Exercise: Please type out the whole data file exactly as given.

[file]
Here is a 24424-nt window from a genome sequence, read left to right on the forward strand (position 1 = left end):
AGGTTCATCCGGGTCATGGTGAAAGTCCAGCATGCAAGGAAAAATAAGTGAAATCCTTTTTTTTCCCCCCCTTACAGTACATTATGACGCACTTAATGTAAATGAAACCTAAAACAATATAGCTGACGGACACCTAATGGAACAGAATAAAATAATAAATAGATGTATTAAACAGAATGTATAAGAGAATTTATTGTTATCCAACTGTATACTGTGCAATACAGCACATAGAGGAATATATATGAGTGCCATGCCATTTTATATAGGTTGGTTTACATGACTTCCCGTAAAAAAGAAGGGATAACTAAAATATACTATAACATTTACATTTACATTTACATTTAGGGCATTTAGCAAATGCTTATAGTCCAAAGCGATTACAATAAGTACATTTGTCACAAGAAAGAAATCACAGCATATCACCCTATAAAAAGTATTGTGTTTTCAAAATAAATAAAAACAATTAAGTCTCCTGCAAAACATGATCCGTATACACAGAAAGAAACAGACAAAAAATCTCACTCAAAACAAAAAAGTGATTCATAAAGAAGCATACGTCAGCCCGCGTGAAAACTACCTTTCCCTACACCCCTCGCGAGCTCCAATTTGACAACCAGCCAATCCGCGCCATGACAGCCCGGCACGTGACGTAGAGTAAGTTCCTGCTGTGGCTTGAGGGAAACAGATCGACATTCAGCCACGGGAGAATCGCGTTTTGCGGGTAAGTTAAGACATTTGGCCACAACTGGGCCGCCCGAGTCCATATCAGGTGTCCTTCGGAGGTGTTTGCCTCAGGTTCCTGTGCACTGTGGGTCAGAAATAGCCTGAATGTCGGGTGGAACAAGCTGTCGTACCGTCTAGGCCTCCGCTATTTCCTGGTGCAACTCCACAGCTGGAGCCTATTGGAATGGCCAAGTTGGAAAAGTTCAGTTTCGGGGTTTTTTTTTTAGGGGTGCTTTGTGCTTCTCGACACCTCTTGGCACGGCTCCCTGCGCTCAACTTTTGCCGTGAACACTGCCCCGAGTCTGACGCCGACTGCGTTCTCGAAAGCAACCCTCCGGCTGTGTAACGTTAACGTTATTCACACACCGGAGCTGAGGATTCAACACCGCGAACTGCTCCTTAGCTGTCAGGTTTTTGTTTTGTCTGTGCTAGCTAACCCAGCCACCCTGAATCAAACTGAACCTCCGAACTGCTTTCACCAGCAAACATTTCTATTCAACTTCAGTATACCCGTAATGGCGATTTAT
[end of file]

Here is a 24424-nt window from a genome sequence, read left to right on the forward strand (position 1 = left end):
AGGTTCATCCGGGTCATGGTGAAAGTCCAGCATGCAAGGAAAAATAAGTGAAATCCTTTTTTTTCCCCCCCTTACAGTACATTATGACGCACTTAATGTAAATGAAACCTAAAACAATATAGCTGACGGACACCTAATGGAACAGAATAAAATAATAAATAGATGTATTAAACAGAATGTATAAGAGAATTTATTGTTATCCAACTGTATACTGTGCAATACAGCACATAGAGGAATATATATGAGTGCCATGCCATTTTATATAGGTTGGTTTACATGACTTCCCGTAAAAAAGAAGGGATAACTAAAATATACTATAACATTTACATTTACATTTACATTTAGGGCATTTAGCAAATGCTTATAGTCCAAAGCGATTACAATAAGTACATTTGTCACAAGAAAGAAATCACAGCATATCACCCTATAAAAAGTATTGTGTTTTCAAAATAAATAAAAACAATTAAGTCTCCTGCAAAACATGATCCGTATACACAGAAAGAAACAGACAAAAAATCTCACTCAAAACAAAAAAGTGATTCATAAAGAAGCATACGTCAGCCCGCGTGAAAACTACCTTTCCCTACACCCCTCGCGAGCTCCAATTTGACAACCAGCCAATCCGCGCCATGACAGCCCGGCACGTGACGTAGAGTAAGTTCCTGCTGTGGCTTGAGGGAAACAGATCGACATTCAGCCACGGGAGAATCGCGTTTTGCGGGTAAGTTAAGACATTTGGCCACAACTGGGCCGCCCGAGTCCATATCAGGTGTCCTTCGGAGGTGTTTGCCTCAGGTTCCTGTGCACTGTGGGTCAGAAATAGCCTGAATGTCGGGTGGAACAAGCTGTCGTACCGTCTAGGCCTCCGCTATTTCCTGGTGCAACTCCACAGCTGGAGCCTATTGGAATGGCCAAGTTGGAAAAGTTCAGTTTCGGGGTTTTTTTTTTAGGGGTGCTTTGTGCTTCTCGACACCTCTTGGCACGGCTCCCTGCGCTCAACTTTTGCCGTGAACACTGCCCCGAGTCTGACGCCGACTGCGTTCTCGAAAGCAACCCTCCGGCTGTGTAACGTTAACGTTATTCACACACCGGAGCTGAGGATTCAACACCGCGAACTGCTCCTTAGCTGTCAGGTTTTTGTTTTGTCTGTGCTAGCTAACCCAGCCACCCTGAATCAAACTGAACCTCCGAACTGCTTTCACCAGCAAACATTTCTATTCAACTTCAGTATACCCGTAATGGCGATTTAT